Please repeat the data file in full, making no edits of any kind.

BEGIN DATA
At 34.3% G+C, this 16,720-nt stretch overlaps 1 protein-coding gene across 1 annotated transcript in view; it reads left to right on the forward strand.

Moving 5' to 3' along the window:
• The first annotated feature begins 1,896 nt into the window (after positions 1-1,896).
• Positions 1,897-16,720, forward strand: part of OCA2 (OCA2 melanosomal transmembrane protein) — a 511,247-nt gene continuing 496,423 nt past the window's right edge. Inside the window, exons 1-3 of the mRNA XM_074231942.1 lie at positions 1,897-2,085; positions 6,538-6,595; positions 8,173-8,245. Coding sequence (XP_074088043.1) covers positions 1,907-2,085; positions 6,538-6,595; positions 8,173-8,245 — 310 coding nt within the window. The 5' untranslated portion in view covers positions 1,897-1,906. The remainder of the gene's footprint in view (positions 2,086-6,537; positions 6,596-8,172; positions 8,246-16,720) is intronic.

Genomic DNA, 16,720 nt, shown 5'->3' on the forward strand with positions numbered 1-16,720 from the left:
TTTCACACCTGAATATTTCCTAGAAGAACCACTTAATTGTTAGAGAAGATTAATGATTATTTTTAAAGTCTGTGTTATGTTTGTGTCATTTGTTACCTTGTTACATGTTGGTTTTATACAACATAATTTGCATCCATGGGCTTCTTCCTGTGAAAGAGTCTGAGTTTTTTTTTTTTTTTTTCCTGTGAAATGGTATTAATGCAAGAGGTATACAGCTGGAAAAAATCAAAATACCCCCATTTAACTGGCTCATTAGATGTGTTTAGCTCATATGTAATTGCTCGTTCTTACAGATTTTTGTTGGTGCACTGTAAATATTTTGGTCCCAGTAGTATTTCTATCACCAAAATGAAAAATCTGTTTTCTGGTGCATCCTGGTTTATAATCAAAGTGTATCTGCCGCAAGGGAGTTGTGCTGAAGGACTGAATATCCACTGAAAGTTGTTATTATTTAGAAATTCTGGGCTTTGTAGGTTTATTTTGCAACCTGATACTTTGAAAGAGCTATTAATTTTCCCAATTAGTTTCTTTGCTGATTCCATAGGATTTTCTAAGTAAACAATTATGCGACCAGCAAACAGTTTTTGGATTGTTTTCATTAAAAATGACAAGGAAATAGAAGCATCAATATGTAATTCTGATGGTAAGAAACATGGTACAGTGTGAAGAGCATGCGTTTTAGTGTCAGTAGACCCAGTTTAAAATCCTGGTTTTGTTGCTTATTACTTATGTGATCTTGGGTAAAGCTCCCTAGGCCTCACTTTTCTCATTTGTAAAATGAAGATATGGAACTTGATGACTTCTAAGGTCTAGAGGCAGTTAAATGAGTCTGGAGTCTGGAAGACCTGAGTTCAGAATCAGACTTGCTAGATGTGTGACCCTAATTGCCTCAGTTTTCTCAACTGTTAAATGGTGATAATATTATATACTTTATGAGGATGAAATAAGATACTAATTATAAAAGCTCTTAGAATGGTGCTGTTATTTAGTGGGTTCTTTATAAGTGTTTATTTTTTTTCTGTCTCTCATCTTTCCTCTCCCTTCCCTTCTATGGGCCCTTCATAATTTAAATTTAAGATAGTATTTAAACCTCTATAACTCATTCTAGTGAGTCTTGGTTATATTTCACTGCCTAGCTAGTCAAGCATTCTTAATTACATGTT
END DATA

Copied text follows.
At 34.3% G+C, this 16,720-nt stretch overlaps 1 protein-coding gene across 1 annotated transcript in view; it reads left to right on the forward strand.

Moving 5' to 3' along the window:
• The first annotated feature begins 1,896 nt into the window (after positions 1-1,896).
• Positions 1,897-16,720, forward strand: part of OCA2 (OCA2 melanosomal transmembrane protein) — a 511,247-nt gene continuing 496,423 nt past the window's right edge. Inside the window, exons 1-3 of the mRNA XM_074231942.1 lie at positions 1,897-2,085; positions 6,538-6,595; positions 8,173-8,245. Coding sequence (XP_074088043.1) covers positions 1,907-2,085; positions 6,538-6,595; positions 8,173-8,245 — 310 coding nt within the window. The 5' untranslated portion in view covers positions 1,897-1,906. The remainder of the gene's footprint in view (positions 2,086-6,537; positions 6,596-8,172; positions 8,246-16,720) is intronic.

Genomic DNA, 16,720 nt, shown 5'->3' on the forward strand with positions numbered 1-16,720 from the left:
TTTCACACCTGAATATTTCCTAGAAGAACCACTTAATTGTTAGAGAAGATTAATGATTATTTTTAAAGTCTGTGTTATGTTTGTGTCATTTGTTACCTTGTTACATGTTGGTTTTATACAACATAATTTGCATCCATGGGCTTCTTCCTGTGAAAGAGTCTGAGTTTTTTTTTTTTTTTTTCCTGTGAAATGGTATTAATGCAAGAGGTATACAGCTGGAAAAAATCAAAATACCCCCATTTAACTGGCTCATTAGATGTGTTTAGCTCATATGTAATTGCTCGTTCTTACAGATTTTTGTTGGTGCACTGTAAATATTTTGGTCCCAGTAGTATTTCTATCACCAAAATGAAAAATCTGTTTTCTGGTGCATCCTGGTTTATAATCAAAGTGTATCTGCCGCAAGGGAGTTGTGCTGAAGGACTGAATATCCACTGAAAGTTGTTATTATTTAGAAATTCTGGGCTTTGTAGGTTTATTTTGCAACCTGATACTTTGAAAGAGCTATTAATTTTCCCAATTAGTTTCTTTGCTGATTCCATAGGATTTTCTAAGTAAACAATTATGCGACCAGCAAACAGTTTTTGGATTGTTTTCATTAAAAATGACAAGGAAATAGAAGCATCAATATGTAATTCTGATGGTAAGAAACATGGTACAGTGTGAAGAGCATGCGTTTTAGTGTCAGTAGACCCAGTTTAAAATCCTGGTTTTGTTGCTTATTACTTATGTGATCTTGGGTAAAGCTCCCTAGGCCTCACTTTTCTCATTTGTAAAATGAAGATATGGAACTTGATGACTTCTAAGGTCTAGAGGCAGTTAAATGAGTCTGGAGTCTGGAAGACCTGAGTTCAGAATCAGACTTGCTAGATGTGTGACCCTAATTGCCTCAGTTTTCTCAACTGTTAAATGGTGATAATATTATATACTTTATGAGGATGAAATAAGATACTAATTATAAAAGCTCTTAGAATGGTGCTGTTATTTAGTGGGTTCTTTATAAGTGTTTATTTTTTTTCTGTCTCTCATCTTTCCTCTCCCTTCCCTTCTATGGGCCCTTCATAATTTAAATTTAAGATAGTATTTAAACCTCTATAACTCATTCTAGTGAGTCTTGGTTATATTTCACTGCCTAGCTAGTCAAGCATTCTTAATTACATGTT